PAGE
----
access-list main-remote-vpn extended permit ip object-group remote-office-networks object main-office-lan

Next you need to modify the configuration of the main office ASA to exempt traffic travelling over the VPN tunnel to the remote office DMZ from NAT, and also add the remote office subnet to the ACL that defines interesting traffic for your site to site VPN tunnel:

Modify the NAT rule on the main office ASA in config mode:

nat (inside,outside) source static main-office-lan main-office-lan destination static remote-office-networks remote-office-networks

Then modify the ACL that defines your site to site VPN traffic in config mode:

access-list main-remote-vpn extended permit ip object main-office-lan object-group remote-office-networks

Thats it, you should now be able to connect to hosts in the DMZ at you remote site over your site to site VPN connection. If you have multiple site to site VPNs from your main office network you may need to tweak this config , but the theory is the same.

PLEASE NOTE: This configuration will allow hosts in the DMZ at your remote site to connect to any hosts in your main office network! Clearly in most cases this will not be desirable, unless the additional remote Vlan is not a DMZ and performs some other function, which is not exposed directly to the Internet (which was the situation in my case). In any event you may wish to use VPN filters  to restrict traffic from the remote DMZ Vlan to your main office, or by disabling sysopt connection permit-vpn using the no sysopt connection permit-vpn command and applying ACLs to your outside interface. Excercise caution when applying either of these types of filtering to make sure you don’t restrict yourself from the site to site VPN tunnel.

iSCSI shares disappear after reboot on Windows

I experienced a problem the other day on one of our Windows 2003 servers where shares created on an iSCSI LUN connected to the server disappeared after the server was rebooted. By this I mean that folders that had previously been shared on this device were no longer shared, and needed to be completely reconfigured.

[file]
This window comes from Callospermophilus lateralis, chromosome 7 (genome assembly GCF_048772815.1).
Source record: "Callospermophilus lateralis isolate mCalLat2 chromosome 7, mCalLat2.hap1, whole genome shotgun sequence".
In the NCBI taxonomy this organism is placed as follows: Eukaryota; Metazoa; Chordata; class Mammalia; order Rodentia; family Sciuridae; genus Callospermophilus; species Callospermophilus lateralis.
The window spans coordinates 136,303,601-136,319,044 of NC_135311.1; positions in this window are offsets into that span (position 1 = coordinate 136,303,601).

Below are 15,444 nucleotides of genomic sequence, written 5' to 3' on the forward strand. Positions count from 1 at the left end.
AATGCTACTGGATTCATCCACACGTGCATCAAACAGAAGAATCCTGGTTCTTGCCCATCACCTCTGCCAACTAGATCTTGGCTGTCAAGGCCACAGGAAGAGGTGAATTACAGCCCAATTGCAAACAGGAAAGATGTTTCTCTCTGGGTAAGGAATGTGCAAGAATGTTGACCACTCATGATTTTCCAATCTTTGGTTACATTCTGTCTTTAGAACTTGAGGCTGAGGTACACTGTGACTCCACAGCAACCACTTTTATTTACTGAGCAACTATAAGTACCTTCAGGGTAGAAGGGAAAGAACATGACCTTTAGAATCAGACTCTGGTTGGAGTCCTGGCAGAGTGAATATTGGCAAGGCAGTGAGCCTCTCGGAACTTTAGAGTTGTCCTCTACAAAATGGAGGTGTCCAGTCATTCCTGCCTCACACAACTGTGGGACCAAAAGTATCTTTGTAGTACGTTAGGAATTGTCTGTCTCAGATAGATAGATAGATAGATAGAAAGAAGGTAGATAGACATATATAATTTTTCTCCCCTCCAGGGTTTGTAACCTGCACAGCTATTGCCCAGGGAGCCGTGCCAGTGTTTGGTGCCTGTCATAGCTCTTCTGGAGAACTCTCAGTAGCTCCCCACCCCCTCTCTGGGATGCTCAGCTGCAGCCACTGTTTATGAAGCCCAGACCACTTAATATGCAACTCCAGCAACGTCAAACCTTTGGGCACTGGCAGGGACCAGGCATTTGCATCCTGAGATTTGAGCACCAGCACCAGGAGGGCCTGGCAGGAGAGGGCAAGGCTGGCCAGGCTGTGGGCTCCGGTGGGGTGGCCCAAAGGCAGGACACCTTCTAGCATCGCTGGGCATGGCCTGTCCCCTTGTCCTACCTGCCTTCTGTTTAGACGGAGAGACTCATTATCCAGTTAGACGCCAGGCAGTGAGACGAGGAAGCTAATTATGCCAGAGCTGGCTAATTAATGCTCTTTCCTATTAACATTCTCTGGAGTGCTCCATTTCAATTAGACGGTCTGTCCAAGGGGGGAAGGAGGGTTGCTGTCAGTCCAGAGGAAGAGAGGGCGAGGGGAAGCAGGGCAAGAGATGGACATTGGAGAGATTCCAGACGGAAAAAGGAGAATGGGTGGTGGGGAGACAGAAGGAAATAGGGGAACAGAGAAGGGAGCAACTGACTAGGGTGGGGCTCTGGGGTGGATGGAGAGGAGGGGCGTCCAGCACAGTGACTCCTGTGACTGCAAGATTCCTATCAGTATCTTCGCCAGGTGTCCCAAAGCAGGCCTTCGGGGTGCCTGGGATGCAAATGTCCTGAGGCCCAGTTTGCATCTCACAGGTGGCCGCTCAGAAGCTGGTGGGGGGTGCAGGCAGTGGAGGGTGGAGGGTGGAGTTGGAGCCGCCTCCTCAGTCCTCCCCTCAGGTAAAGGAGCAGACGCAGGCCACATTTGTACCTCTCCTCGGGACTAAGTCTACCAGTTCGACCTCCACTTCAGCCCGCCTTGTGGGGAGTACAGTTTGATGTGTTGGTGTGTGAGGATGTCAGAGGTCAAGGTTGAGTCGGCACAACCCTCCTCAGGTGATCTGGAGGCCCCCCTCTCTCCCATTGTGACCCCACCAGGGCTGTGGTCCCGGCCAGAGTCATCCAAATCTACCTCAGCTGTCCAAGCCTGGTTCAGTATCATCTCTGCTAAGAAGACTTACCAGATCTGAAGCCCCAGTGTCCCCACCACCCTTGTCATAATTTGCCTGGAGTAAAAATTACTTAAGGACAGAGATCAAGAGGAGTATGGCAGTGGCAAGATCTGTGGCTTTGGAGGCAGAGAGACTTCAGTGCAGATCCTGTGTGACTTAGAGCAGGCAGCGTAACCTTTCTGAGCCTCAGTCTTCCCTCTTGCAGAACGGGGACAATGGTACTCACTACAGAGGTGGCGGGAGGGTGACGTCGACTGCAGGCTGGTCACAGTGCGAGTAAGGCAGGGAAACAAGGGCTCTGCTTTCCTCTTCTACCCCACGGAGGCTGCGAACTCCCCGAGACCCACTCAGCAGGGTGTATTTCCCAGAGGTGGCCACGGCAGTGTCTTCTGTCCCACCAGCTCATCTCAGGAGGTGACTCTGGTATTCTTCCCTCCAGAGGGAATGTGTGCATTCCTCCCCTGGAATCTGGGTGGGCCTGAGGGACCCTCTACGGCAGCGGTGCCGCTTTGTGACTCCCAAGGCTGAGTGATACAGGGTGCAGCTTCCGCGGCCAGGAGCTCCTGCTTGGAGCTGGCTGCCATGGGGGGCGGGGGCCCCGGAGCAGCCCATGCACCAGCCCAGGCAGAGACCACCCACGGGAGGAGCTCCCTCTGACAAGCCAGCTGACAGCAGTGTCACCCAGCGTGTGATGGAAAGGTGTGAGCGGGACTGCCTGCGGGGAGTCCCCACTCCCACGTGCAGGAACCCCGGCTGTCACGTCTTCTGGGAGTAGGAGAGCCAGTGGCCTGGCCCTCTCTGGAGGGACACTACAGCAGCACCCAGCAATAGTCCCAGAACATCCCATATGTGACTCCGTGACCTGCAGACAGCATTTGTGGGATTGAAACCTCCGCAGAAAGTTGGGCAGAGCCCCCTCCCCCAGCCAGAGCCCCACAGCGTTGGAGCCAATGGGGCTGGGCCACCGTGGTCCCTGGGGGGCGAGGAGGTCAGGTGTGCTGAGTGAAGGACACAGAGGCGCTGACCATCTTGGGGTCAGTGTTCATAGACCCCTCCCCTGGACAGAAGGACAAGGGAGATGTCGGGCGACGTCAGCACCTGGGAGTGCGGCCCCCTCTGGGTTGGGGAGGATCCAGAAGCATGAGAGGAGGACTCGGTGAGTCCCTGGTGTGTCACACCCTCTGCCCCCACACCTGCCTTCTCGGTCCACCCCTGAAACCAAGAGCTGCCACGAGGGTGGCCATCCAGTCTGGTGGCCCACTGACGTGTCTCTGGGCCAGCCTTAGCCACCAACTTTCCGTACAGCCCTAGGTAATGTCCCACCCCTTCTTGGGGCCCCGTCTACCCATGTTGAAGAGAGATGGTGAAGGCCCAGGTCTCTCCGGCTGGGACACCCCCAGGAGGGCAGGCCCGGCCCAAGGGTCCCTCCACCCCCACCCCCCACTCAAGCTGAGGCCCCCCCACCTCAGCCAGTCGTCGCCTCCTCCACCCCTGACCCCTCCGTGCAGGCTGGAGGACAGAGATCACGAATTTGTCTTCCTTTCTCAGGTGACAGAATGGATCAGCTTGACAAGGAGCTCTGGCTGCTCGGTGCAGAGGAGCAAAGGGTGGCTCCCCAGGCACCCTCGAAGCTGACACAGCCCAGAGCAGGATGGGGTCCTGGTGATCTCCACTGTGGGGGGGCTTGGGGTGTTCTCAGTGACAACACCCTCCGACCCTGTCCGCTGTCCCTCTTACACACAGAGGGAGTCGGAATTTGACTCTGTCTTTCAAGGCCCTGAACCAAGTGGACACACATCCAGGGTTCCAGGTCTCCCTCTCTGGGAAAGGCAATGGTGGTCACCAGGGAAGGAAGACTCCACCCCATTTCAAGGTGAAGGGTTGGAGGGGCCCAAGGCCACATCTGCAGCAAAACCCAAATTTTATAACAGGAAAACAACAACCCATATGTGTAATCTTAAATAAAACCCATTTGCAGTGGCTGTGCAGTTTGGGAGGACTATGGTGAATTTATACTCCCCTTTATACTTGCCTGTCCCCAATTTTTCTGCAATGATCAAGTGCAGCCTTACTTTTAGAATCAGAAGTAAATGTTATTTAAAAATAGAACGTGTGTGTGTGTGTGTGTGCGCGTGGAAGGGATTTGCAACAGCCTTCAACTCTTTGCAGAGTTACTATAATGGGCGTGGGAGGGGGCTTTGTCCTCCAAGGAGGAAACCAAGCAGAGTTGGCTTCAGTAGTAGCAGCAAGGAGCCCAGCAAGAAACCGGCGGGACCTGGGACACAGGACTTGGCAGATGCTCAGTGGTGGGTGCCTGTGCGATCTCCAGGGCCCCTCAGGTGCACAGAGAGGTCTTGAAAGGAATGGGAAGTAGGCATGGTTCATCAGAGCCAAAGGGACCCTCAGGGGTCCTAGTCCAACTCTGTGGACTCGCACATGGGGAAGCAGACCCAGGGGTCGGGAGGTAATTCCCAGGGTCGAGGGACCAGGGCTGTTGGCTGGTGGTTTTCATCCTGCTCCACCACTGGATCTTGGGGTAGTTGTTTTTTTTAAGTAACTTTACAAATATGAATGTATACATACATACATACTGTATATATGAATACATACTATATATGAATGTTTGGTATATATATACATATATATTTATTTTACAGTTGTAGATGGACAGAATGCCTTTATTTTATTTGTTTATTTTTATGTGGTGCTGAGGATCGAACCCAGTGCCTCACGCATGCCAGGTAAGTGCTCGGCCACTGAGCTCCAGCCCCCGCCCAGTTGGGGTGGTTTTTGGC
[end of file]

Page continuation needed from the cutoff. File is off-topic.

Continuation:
I turns out that this is due to the fact that the ‘iSCSI initiator’ service has not initialised by the time that the ‘Server’ service has started, and so the drive is not yet available, and therefore the shares are not recreated on boot up. A quick google lead me to a Microsoft KB article which outlines how to configure the ‘Server’ service to depend on the ‘iSCSI Initiator’ service allowing the drive to initialise before the ‘Server’ service has started. Simply follow the KB to fix the issue.


File shares on iSCSI devices may not be re-created when you restart the computer

Deploying Java and Adobe Reader via Group Policy


Firstly download the latest Java Windows offline installer here.

Run the installer, and wait for the Welcome screen to appear. Next, navigate to the following directory, where USER_NAME is the name of the logged on user, and jre_VERSION is the name of the version of Java that you have just extracted: